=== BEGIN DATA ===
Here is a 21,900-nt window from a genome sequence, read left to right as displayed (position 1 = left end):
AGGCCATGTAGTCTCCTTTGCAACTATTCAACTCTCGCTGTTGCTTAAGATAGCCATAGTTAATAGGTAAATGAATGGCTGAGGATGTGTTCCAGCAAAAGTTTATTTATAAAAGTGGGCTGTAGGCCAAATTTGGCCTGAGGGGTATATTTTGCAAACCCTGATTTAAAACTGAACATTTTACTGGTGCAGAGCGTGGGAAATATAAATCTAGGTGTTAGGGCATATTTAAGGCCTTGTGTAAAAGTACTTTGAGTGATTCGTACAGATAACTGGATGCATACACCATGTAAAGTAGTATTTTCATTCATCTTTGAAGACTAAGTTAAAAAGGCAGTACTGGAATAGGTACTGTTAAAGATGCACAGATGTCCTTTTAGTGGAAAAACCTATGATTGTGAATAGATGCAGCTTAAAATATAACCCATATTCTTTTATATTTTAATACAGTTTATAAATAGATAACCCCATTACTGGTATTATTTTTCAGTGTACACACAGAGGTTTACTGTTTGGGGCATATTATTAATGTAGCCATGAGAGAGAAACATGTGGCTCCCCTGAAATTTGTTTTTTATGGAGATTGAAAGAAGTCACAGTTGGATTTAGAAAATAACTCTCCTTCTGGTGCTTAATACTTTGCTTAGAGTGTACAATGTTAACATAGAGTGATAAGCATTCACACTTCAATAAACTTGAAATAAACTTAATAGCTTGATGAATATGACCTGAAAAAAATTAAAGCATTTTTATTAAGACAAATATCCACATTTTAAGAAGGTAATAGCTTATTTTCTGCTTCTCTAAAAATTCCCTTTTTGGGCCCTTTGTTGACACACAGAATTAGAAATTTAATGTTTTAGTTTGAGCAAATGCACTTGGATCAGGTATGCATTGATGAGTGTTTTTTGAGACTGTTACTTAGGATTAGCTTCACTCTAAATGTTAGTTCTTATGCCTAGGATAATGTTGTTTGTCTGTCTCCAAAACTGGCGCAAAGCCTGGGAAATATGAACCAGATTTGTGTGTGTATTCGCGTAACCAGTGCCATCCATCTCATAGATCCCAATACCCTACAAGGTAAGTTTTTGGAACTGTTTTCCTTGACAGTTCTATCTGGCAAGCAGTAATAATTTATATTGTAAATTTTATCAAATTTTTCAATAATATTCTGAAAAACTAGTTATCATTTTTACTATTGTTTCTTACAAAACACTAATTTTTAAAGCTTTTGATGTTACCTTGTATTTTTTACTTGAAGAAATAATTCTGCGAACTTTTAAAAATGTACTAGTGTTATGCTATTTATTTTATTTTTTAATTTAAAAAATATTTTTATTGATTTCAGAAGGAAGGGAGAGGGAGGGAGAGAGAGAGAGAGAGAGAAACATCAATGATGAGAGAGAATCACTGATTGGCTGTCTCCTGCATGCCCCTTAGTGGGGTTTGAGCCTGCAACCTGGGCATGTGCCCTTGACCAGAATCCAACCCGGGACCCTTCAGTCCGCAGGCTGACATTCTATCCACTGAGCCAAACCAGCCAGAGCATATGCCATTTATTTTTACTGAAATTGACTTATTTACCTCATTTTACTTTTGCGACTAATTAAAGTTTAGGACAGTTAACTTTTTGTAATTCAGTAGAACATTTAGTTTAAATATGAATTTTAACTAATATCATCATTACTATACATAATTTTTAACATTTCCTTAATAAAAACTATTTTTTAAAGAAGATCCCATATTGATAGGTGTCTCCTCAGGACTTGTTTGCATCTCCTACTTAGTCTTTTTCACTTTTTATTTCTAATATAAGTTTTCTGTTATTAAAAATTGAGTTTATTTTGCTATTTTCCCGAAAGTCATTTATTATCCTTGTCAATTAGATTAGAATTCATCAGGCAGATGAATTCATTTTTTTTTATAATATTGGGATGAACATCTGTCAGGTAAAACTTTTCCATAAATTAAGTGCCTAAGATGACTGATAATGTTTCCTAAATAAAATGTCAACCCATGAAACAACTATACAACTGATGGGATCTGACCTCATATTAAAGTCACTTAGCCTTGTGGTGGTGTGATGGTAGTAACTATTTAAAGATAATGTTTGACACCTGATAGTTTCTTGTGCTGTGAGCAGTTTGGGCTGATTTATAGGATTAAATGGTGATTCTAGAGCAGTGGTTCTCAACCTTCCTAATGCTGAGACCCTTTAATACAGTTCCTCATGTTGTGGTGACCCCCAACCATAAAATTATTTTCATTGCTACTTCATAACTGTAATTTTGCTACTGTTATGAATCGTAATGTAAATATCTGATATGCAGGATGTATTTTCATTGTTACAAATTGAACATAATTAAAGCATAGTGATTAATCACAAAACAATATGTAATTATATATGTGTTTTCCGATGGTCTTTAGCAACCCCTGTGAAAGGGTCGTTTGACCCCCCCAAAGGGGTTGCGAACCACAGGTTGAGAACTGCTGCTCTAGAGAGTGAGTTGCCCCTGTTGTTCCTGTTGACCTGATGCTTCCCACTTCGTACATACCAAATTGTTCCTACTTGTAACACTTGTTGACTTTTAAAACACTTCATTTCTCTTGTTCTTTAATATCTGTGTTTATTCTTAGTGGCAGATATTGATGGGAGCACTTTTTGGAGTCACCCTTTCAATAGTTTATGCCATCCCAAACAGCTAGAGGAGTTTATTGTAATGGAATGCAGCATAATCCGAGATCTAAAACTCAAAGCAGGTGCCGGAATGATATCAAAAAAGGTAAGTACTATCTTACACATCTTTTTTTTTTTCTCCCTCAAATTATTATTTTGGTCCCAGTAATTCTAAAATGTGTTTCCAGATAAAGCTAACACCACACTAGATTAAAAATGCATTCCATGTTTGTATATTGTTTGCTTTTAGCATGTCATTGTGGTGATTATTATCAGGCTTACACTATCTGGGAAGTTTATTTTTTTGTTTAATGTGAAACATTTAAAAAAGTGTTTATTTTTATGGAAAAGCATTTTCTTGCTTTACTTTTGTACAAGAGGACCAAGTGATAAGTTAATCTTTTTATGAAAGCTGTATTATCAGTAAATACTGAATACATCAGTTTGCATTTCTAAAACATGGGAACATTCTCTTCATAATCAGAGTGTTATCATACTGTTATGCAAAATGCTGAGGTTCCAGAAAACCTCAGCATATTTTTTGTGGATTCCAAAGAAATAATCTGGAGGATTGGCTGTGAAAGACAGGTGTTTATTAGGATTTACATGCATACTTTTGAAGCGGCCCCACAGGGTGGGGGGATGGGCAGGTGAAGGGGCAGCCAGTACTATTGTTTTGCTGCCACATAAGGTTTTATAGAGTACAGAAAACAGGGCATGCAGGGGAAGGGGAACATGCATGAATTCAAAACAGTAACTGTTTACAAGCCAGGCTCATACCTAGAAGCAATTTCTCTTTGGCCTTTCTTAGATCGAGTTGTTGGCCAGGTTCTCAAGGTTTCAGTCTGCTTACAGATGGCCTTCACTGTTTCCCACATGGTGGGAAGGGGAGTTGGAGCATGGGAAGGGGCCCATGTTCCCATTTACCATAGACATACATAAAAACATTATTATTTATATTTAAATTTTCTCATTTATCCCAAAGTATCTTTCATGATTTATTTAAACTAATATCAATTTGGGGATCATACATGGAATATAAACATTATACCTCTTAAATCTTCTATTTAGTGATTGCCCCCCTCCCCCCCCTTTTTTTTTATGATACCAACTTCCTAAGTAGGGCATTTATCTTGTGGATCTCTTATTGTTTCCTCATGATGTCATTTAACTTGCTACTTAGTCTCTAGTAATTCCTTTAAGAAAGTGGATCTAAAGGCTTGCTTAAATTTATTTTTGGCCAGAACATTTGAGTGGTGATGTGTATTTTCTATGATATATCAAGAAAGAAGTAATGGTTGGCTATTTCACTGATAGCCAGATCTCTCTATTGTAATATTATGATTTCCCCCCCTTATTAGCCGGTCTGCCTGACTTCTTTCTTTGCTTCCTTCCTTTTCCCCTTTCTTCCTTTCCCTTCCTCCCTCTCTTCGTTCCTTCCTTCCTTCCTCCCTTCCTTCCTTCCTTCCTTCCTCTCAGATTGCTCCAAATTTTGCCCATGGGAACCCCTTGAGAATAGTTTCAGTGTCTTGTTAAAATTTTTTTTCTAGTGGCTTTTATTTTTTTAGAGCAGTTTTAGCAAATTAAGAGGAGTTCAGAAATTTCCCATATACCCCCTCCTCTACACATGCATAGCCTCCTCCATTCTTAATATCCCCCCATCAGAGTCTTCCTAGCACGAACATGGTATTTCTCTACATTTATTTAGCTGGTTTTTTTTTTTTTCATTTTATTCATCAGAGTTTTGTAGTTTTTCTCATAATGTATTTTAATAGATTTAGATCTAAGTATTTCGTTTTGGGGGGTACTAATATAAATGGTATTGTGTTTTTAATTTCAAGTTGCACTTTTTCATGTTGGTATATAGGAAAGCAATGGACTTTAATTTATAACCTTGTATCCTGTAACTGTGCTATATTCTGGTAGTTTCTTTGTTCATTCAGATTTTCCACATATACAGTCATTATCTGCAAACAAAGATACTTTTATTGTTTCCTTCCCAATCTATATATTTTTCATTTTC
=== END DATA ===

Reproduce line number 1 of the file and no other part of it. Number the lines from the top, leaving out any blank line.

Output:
Here is a 21,900-nt window from a genome sequence, read left to right as displayed (position 1 = left end):